• 5. It is strongly advised that you incorporate value engineering into your new product development process to strengthen it and for commercial reasons.

B. Uses of Value Engineering: 

  • 1. Import substitutes. 
  • 2. Machine tool industry. 
  • 3. Industries making material handling equipments. 
  • 4. Auto industries, etc.

C. Steps Involved in Value Analysis: 

  • Step-1: The first stage is to determine which product will be subjected to value analysis. The product should be one that, if revamped, can increase sales and will not become obsolete in the near future. 
  • Step-2: The information relevant to the product may be as follows: 
    • i. Technical specifications with drawings, 
    • ii. Manufacturing processes, machine layout and instruction sheets,
    • iii. Time study details and manufacturing capacity,  
    • iv. Complete cost data and marketing details, and
    • v. Latest developments in related products. 
  • Step-3: Determine the product’s primary, secondary, and tertiary roles. Determine the value content of each function and the high-cost areas. 
  • Step-4: Knowing the functions of each component part and its production specifics generates ideas and varied choices for increasing the product’s value. 
  • Step-5: The various ideas collected in step 4 are compared, reviewed, and critically assessed for their merits, validity, and practicality in terms of financial and technological requirements.
  • Step-6: Comprehensive development plans are created for the ideas that appear to be the most suitable and promising during stage 5. Drawing sketches, making models, and conducting conversations with the buy section, finance section, marketing division, and so on are all part of the development plans.
  • Step-7: Step-6 converts the best discovered idea into a prototype manufacture, which eventually goes into operation and its results are recorded.

Section 6: Industrial Engineering Numerical

a. In a work shop, certain type of machines break-down at an average rate of 6 per hour. The breakdowns are in accordance with Poisson process. The estimated cost of idle machine is 16 rupees per hour. Two repairmen Xand Y with different skills are being considered to be hired as repairmen. Repairman X takes six minutes on an average to repair a machine and his wages are 9 rupees per hour, whereas the repairman Y takes five minutes to repair and the wages are 10 rupees per hour. Which repairman’s service should be used and why ? Consider the work shift of 8 hours.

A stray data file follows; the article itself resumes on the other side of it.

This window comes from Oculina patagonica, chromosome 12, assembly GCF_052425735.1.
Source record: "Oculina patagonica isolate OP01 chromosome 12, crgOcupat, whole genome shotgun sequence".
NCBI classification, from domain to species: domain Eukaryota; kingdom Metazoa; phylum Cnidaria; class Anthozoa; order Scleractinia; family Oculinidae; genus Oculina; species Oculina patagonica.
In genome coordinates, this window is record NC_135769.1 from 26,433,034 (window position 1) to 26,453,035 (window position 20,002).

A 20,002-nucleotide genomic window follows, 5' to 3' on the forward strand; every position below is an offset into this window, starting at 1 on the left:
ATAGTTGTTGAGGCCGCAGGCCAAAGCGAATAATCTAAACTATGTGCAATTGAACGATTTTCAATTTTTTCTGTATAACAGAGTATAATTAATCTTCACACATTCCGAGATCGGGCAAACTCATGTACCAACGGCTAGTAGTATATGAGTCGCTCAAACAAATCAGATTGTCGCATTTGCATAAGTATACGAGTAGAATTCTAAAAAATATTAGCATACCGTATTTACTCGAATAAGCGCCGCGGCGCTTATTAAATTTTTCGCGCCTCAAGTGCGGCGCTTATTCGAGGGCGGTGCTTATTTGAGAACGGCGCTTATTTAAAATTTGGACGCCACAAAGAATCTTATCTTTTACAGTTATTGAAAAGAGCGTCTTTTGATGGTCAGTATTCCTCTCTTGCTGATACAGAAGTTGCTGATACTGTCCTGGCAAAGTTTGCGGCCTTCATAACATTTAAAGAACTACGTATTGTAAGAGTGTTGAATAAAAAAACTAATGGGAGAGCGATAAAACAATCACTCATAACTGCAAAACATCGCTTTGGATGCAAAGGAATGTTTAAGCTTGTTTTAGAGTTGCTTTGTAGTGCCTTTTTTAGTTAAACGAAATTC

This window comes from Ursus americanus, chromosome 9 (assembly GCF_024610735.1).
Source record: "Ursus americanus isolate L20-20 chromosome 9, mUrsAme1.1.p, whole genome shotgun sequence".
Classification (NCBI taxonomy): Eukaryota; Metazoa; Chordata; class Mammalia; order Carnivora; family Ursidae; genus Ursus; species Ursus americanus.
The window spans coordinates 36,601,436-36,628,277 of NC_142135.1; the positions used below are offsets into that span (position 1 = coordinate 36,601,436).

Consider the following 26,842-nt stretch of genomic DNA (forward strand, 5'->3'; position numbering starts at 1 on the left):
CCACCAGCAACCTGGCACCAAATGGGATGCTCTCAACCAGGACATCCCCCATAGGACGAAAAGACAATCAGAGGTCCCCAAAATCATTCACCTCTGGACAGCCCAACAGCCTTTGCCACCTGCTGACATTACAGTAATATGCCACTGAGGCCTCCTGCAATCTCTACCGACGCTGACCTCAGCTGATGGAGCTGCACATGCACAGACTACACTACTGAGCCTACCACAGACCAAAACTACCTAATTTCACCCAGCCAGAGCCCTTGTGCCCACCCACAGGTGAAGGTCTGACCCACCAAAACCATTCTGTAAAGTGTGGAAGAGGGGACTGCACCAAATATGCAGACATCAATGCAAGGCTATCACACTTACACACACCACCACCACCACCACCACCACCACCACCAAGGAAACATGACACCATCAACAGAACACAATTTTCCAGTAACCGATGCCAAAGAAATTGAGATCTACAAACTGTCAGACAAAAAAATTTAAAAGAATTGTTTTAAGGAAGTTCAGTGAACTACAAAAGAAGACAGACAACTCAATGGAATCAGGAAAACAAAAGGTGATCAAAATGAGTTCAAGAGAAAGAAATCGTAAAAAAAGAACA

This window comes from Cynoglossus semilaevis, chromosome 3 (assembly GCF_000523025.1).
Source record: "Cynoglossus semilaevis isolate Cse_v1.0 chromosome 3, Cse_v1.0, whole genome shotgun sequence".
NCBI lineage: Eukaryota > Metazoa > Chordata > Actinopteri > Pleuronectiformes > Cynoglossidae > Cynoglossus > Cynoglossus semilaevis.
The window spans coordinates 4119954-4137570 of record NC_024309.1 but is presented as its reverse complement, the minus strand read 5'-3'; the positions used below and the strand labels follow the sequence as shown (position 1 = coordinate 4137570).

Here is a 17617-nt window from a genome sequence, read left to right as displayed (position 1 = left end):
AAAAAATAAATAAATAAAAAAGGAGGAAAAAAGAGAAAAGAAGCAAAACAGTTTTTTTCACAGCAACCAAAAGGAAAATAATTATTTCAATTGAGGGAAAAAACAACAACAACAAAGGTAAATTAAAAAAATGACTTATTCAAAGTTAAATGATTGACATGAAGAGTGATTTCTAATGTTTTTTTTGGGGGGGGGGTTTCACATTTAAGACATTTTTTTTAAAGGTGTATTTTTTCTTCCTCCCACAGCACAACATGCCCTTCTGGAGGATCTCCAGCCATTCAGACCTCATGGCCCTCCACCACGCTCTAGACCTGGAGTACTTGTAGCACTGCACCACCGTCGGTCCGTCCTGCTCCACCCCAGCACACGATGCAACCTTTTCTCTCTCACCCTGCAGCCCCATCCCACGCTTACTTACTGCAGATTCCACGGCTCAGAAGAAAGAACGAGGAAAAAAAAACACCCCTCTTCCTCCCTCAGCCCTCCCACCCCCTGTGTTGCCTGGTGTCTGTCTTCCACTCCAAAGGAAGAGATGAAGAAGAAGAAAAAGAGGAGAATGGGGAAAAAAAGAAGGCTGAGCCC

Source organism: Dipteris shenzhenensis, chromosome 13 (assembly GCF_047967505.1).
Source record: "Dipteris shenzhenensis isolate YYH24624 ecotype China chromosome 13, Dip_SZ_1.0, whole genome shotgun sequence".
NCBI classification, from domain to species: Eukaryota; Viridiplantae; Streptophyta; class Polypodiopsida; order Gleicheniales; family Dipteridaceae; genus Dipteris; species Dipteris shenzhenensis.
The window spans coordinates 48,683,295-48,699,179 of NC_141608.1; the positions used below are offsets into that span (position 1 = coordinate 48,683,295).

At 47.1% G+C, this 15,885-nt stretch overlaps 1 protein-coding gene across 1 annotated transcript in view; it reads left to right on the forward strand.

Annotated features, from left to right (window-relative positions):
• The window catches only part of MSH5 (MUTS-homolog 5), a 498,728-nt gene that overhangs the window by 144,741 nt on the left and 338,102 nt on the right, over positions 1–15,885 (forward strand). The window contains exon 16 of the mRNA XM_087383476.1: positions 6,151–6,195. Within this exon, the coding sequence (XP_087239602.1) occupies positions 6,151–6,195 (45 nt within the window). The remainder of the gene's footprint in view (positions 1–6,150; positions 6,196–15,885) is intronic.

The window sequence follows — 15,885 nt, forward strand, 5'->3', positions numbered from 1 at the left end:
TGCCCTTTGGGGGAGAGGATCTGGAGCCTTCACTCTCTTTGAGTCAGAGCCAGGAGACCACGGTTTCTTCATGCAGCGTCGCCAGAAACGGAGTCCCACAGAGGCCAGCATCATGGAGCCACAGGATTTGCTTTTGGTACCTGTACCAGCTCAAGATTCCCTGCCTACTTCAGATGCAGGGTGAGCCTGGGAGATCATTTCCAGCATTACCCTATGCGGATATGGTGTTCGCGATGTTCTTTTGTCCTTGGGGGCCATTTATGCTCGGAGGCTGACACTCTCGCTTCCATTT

Ans. 1. Total wages for repairman, X = Hourly rate x Number of hours  

= 9 x 8 = Rs. 72 

Total wages for repairman Y= 10 x 8 = Rs. 80 

2. Cost of non-productive time 

= (Average number of machines in the system) x  (Cost of idle machine hour) x (Number of hours) 

certain type of machines break-down at an average rate of 6 per hour. The breakdowns are in accordance with Poisson process

3. For repairman X, 

certain type of machines break-down at an average rate of 6 per hour. The breakdowns are in accordance with Poisson process

= 72 + 256 = Rs. 328 

4. For repairman Y, 

certain type of machines break-down at an average rate of 6 per hour. The breakdowns are in accordance with Poisson process

= 80 + 192 = Rs. 272 

5. Repairman Y service should be used because of less cost. 

b. For a production system annual demand is 8000 unit and ordering cost is’ 17000 rupees per order and inventory holding cost is 10 % of unit price. Items can be purchased in a lot as given below determine the best order size. 

Lot sizeUnit price (In rupees) 
1 to 999 200 
1000 to 1499180 
1500 to 1999 170 
2000 & above  165 

Ans. Given: R = 8000 unit, C3 = Rs 17000, I = 0.1, b1 = 999, b2 = 1499, b3 = 1999, P1 = Rs 200, P2 = Rs 180, P3 = Rs 170, P4 = Rs 165

To Find: Economic order quantity. 

1. The given problem has three price break, so computing q4 using formula given below :

production system annual demand is 8000 unit and ordering cost is' 17000 rupees per order and inventory holding cost is 10 % of unit price

2. As q4 > b3 so optimal quantity is 4488.67 ≃ 4490.  

Section 7: Vogel’s Approximation Method

a. Two products A and B are to be machined on three machine tools M1, M2 and M3. Product A takes 10 hrs on machine M1, 6 hrs on machine M2 and 5 hrs on machine M3. The product B takes 7.5 hrs on machine M1, 9 hrs on machine M2 and 13 hrs on machine M3. The machining time available on these machine tools M1, M2, M3 are respectively 75 hrs. 54 hrs and 65 hrs per week. The producer contemplates profit of Rs. 80 per product A, and Rs. 100 per product B. Formulate LP model for maximizing the profit and show the feasible region graphically. Find the optimal solution. 

Ans. 1. The given problem can be formulated as given below : 

Max Z = 80 x1 + 100 x2 

Subjected to 10 x1 + 7.5 x2 ≤ 75  

6x1 + 9x2 ≤ 54  

5x1 + 13 x2 ≤ 65

Where x1 represents product A and x2 represents product B.  

2. On solving the above equations graphically the solution obtained is shown in the Fig.

Two products A and B are to be machined on three machine tools M1, M2 and M3

3. The optimal solution of the given problem is at point C i.e., x1 = 6 and x2 = 2. 

Max Z = 80 x 6 + 100 + 2 

=  480 + 200 = 680 

b. Use Vogel’s approximation method to obtain an initial feasible solution of the transportation problem: 

approximation method to obtain an initial feasible

Ans. 1. Following the usual procedure of Vogel’s approximation method, initial feasible solution of the given problem is obtained as given below :

Vogel's approximation method to obtain an initial feasible solution

2. Initial basic feasible solution

= 200 x 11 + 50 x 13 + 175 x 18 + 125 x 10 + 275 x 3 + 125 x 10

= Rs 12075